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T-ball: all business, all fun

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Earlier this season, we played a lot of mudball: t-ball played in the mud. This season we had some amazing, torrential rains! And as you might imagine, the torrential rains this summer eventually wound down, and the sun shined, and the Gaunt Park diamond where we play every Friday night became kind of hard. In fact, it was a little bit like concrete. But this last Friday night we played in glorious, beautiful, perfect dusty-dirt. Matt McGuire, four-year-old Maddy’s dad, and a crew of adult helpers put in extra hours this past week raking over our diamond and giving us a good two inches of fine powder. Thank-you, Matt, and thank-you to all of the crew who volunteered to help make this field awesome again.

The powder was so fine, so delicious, that for some it became the main attraction. Lucy Shows-Fife and Rudy Mae Wyant — both 2 years old — spent most of the evening out at shortstop, rolling in the dirt. Literally. Rolling. In. The. Dirt. Rolling all over that prime real estate between second and third bases. Tasting the dirt, getting dirt in their hair, coating their clothes with dirt. They seemed to know, deep in their 2-year-old bones, that this was the route to true t-ball initiation. They were priming themselves, without anyone telling them, for t-ball greatness to come. The true believers — the crowd of parents and grandparents who never fail to show up on Friday nights in the summer — knew that Something Special was happening. People whispered in hushed tones and gestured out that direction, at the girls, at the magic that was happening. It was a good night.

Such niceties — the prediction of future greatness and such — were largely lost on the rest of the team, however. They had a game to play: bats to swing, bases to run, balls to chase. The seriousness of the Perry League t-ball player cannot be overstated. The t-ball player is all business. For instance, when 5-year-old Tommy Moore ran home, it was no routine event: we all felt anew the drama of the home plate as he pushed himself a bit harder, his face lit up with the victory of a personal achievement. Lily Rainey, 9, intently demonstrated a solid infield stance (a little bend to the knees, chin thrust forward in concentration, hands ready) to her little sister Veda, 2, who, equally intent, followed her example. And Mia Campbell, 6, rolled the bases with a quickness that left her dad, Aaron, running to keep up. With encouragement from his mom, Luisa Bieri Rios, 4-year-old Tomé hit all the balls and rounded all the bases. First-timer Carson Funderburg, 3, also showed himself a true natural at the game, with parents Laura and Zach laughing, whooping and high-fiving in support.

Tonight Caroline Tucker, almost 6, announced to me that she hit her eighth home run (yes: she is keeping tally). And Ayla Current, 6, must have hit the ball out of the park at least seven times. Topping the seriousness-meter for the week, perhaps, was 3-year-old slugger Noelle Rose Fisher, who hit and ran the bases without her big sister, Anneliese, 12. Her efforts were made all the more significant in the light of the fact that Noelle played through personal crisis: the “Little Sister” necklace she wore, (given to her by none other than her beloved older sister) got lost, but with a bench full of helpers led by bench coach Erin Hankie, the necklace was found! And Noelle crossed home plate at least three more times that night. This is serious stuff, this t-ball league. Each child is on his or her own trajectory, rocketing towards a future that we adults can only dimly imagine. We are lucky — I think we know it — to be there alongside them, watching, coaching, cheering them on.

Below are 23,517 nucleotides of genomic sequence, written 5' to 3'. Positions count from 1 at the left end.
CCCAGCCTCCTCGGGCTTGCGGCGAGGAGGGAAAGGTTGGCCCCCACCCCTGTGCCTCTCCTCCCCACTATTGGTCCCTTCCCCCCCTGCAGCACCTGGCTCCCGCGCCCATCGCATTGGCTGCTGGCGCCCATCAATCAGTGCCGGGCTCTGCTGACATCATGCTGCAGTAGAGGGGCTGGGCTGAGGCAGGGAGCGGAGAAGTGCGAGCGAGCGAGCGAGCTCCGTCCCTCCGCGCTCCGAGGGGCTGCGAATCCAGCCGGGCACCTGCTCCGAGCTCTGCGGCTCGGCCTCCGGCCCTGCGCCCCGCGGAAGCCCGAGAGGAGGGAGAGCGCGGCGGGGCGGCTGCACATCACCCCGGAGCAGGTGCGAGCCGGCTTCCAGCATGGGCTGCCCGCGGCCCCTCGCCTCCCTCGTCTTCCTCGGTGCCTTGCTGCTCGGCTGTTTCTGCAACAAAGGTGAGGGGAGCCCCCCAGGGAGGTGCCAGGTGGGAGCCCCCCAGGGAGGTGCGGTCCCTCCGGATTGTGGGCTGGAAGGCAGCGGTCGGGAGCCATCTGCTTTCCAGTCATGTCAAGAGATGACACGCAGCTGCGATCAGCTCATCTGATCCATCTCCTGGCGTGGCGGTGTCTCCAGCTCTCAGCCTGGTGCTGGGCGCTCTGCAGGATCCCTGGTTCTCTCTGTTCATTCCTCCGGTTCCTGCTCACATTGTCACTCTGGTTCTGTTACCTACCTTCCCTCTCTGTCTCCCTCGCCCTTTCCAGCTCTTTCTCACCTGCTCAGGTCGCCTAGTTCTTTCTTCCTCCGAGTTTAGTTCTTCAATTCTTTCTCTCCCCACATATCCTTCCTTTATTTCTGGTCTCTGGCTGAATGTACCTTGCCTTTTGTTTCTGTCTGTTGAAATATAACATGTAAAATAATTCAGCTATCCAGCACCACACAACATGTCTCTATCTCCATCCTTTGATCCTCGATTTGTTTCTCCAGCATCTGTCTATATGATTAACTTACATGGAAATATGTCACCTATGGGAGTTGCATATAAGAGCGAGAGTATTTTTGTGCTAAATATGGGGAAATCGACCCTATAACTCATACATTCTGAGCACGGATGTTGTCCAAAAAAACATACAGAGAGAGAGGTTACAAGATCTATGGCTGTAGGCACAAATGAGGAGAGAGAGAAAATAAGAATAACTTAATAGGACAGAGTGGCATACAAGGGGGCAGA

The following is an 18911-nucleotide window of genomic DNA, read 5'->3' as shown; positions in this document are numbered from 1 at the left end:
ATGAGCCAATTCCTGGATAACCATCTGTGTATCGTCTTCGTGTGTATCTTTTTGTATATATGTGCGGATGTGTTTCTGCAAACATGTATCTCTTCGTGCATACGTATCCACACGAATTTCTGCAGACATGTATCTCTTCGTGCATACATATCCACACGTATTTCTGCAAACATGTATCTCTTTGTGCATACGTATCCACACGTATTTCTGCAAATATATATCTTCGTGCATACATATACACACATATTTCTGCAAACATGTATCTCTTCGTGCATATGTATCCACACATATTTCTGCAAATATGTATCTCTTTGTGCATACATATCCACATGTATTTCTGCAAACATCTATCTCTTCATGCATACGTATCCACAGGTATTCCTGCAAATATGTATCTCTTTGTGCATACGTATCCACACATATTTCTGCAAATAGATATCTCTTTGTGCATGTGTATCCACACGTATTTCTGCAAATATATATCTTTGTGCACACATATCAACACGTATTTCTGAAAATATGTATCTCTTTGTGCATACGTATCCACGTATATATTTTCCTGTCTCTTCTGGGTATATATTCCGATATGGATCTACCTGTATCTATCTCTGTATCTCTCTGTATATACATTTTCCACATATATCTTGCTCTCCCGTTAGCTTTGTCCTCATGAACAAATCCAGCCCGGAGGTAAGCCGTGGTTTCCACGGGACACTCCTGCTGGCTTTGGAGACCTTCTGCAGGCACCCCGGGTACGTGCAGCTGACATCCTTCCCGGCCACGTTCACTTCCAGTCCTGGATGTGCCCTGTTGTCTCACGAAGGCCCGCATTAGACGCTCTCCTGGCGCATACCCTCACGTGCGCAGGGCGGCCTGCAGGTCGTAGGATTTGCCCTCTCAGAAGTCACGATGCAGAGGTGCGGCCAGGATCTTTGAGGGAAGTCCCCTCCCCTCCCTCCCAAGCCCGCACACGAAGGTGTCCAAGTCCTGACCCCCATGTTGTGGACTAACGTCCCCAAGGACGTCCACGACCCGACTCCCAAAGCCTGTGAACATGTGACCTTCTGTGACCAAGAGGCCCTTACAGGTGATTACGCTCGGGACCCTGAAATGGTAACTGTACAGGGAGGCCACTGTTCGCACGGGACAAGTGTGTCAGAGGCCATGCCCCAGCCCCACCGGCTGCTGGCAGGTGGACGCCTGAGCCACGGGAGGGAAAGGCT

But let’s not get too worked up about it. Perry League has plenty of room for play. The older kids seem to understand this intuitively: on Friday nights, at Gaunt Park, no matter how old you are, you can still have fun. Lily, Carina Basora and Marissa Goodman — all 9 — raced to retrieve the ball and get it back on the tee, almost falling all over each other for the privilege, giggling the whole time. And out of the corner of my eye I saw 8-year-old t-ball veteran William Hale, a beacon of pure joy, streaking barefoot from out of nowhere, across the field, around 7:30 p.m. I didn’t even know he was there! But he was, and he put in a strong hit at 8 p.m., punctuating the evening. But our eldest participant was probably Bill Whitesell, 85, a familiar face in the halls of Mills Lawn School and at Antioch College’s community meetings, who came out to Gaunt Park for the second Friday in a row to talk philosophy with the kids and parents, cheer and enjoy. We are so glad that so many are committed not only to sharing the serious skills of t-ball but also the love of t-ball with the younger generation.

It is never too late to come play! Or just to watch and admire. We welcome you all: your presence is precious to us all, and there are never too many to play. As Coach Jimmy always writes, “that’s the Perry League, Yellow Springs’ non-competitive, beginner’s baseball program, the village’s t-ball program, for all our community’s children regardless of race, color, creed, national origin, ethnicity, ability or disability, sexual or spiritual preference or orientation. We welcome all the community’s children, girls and boys, ages 2–9. We’ll be out there at Gaunt Park from 6:30–8 p.m. for the next two Friday nights. Our final night, wiener roast potluck picnic trophy night, is Aug. 9. Children can begin play at any time and there is no requirement to come every week. So, come when you can, come when you will. We’d love to have you, we really and truly would.”


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